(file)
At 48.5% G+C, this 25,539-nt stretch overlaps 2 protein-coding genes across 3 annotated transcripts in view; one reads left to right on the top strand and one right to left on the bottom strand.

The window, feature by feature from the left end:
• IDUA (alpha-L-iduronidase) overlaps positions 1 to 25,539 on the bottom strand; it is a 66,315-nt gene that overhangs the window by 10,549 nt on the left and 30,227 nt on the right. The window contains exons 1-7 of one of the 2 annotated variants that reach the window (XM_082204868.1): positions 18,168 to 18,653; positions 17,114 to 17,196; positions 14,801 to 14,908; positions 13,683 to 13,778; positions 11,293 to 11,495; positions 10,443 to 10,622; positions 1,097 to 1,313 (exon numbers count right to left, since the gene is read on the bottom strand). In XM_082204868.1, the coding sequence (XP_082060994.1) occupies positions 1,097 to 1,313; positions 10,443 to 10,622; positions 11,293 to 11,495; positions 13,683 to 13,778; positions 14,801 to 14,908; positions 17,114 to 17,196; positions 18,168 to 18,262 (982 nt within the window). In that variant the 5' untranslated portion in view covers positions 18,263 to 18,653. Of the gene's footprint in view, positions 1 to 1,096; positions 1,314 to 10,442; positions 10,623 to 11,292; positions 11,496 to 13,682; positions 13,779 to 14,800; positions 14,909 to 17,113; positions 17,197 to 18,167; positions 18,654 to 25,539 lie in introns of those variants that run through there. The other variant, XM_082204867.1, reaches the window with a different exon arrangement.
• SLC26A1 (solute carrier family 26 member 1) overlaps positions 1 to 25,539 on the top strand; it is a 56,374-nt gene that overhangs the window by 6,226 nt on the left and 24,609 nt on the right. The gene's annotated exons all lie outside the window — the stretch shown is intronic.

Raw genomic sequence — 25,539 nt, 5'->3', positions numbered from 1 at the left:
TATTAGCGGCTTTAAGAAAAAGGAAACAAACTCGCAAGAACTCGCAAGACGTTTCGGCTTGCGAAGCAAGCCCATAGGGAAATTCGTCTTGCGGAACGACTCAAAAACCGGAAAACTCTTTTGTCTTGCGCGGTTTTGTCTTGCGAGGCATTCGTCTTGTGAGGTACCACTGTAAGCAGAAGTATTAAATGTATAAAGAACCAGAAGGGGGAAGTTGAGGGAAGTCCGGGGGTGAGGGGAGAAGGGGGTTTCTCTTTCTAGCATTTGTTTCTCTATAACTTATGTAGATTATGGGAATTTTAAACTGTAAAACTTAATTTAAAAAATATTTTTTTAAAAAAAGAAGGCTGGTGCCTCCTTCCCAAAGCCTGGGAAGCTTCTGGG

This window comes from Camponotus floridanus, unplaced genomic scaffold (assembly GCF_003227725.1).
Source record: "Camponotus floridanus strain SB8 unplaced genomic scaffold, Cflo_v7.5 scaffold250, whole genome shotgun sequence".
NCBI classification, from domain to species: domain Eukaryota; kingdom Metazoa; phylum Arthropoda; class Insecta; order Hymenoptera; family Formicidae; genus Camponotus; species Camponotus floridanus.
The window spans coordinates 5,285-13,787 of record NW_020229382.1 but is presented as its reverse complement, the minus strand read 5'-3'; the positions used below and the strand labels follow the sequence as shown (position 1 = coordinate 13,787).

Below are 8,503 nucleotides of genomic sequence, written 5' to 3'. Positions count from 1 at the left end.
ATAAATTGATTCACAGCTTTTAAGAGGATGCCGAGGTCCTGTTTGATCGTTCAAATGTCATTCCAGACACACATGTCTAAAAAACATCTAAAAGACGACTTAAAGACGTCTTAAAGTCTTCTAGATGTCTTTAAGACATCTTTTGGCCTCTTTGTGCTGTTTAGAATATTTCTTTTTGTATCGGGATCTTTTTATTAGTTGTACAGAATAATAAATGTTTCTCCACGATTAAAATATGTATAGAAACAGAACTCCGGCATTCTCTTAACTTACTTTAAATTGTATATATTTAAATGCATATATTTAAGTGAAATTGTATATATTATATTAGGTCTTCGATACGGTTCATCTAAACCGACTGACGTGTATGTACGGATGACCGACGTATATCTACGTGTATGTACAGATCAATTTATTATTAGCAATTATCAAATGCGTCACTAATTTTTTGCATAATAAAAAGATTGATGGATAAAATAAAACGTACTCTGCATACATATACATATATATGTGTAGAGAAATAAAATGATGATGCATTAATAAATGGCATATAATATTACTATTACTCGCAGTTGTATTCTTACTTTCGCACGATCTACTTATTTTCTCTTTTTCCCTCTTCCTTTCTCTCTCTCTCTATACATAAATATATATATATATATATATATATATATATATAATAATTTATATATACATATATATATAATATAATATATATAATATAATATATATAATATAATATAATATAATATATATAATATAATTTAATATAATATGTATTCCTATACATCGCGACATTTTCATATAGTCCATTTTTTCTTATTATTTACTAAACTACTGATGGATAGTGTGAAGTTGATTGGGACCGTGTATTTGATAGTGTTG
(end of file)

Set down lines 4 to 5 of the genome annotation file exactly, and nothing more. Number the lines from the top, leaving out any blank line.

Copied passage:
• SLC26A1 (solute carrier family 26 member 1) overlaps positions 1 to 25,539 on the top strand; it is a 56,374-nt gene that overhangs the window by 6,226 nt on the left and 24,609 nt on the right. The gene's annotated exons all lie outside the window — the stretch shown is intronic.

Raw genomic sequence — 25,539 nt, 5'->3', positions numbered from 1 at the left: